Risk factors: The value of the Portfolio's shares will change, and you could lose money on your investment. An investment in the Portfolio is not a bank deposit and is not insured or guaranteed by the Federal Deposit Insurance Corporation or any other government agency. Fixed-income securities are subject to interest rate risk and, as such, the net asset value of the Portfolio may fall as interest rates rise. The lower-rated securities in which the Portfolio may invest may carry greater risk of nonpayment of interest or principal then higher-rated bonds. In addition to the risks typically associated with fixed-income securities, loan participations in which the Portfolio may invest carry other risks, including the risk of insolvency of the lending bank or other intermediary. Loan participations may be unsecured or not fully collateralized may be subject to restrictions on resale and sometimes trade infrequently on the secondary market. The Portfolio's emphasis on dividend-paying stocks involves the risk that such stocks may fall out of favor with investors and underperform nondividend paying stocks and the market as a whole over any period of time. In addition, there is no guarantee that the companies in which the Portfolio invests will declare dividends in the future or that dividends, if declared, will remain at current levels or increase over time. The amount of any dividend the company may pay may fluctuate significantly. In addition, the value of dividend-paying common stocks can decline when interest rates rise as fixed-income investments become more attractive to investors. This risk may be greater due to the current period of historically low interest rates. The Portfolio typically holds a limited number of stocks (generally 45 to 55). As a result, the appreciation or depreciation of any one security held by the Portfolio will have a greater impact on the Portfolio's net asset value than it would if the Portfolio invested in a large number of securities. The value of a security believed by the Portfolio's managers to be undervalued may never reach what the manager believes to be its full value, or such security’s value may decrease.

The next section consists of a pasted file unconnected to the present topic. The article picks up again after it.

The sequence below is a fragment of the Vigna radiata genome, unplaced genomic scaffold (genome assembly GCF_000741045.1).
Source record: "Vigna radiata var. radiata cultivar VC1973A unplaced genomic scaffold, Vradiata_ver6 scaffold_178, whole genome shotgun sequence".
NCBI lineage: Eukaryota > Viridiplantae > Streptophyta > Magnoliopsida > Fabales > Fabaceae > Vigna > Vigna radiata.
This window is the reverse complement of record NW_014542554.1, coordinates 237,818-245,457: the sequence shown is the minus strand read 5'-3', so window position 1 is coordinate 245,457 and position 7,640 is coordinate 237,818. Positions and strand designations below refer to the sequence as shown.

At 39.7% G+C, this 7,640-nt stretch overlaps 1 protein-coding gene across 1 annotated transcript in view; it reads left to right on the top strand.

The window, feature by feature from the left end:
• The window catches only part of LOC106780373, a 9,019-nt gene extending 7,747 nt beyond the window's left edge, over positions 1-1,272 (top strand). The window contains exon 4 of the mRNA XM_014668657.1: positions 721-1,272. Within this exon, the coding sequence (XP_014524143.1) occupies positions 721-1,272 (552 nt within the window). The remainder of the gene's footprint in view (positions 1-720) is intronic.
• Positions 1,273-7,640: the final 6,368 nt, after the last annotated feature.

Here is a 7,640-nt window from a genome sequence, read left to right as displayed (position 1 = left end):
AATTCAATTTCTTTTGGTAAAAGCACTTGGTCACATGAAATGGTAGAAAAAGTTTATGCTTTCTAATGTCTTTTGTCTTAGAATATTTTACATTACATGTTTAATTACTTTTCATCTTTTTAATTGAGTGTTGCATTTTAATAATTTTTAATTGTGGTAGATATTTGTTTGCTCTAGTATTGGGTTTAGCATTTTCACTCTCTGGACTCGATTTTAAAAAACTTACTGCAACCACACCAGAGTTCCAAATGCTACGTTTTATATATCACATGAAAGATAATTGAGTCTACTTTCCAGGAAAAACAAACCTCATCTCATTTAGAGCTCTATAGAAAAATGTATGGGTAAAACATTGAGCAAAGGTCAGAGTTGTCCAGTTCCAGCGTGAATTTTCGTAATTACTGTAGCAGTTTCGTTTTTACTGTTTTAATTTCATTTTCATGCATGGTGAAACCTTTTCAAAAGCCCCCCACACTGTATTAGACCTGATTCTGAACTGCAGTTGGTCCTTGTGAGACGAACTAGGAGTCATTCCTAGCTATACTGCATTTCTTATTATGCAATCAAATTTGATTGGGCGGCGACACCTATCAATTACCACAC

Annuities are long-term financial products designed for retirement purposes. Annuity and life insurance guarantees are based on the financial strength and claims-paying ability of the issuing insurance company. The guarantees have no bearing on the performance of a variable investment option. Variable investment options are subject to market risk, including loss of principal. There are charges and expenses associated with annuities and variable life insurance products, including mortality and expense risk charges, management fees, administrative fees, expenses for optional riders and deferred sales charges for early withdrawals. Withdrawals before age 59 1/2 may be subject to a 10% IRS tax penalty and surrender charges may apply.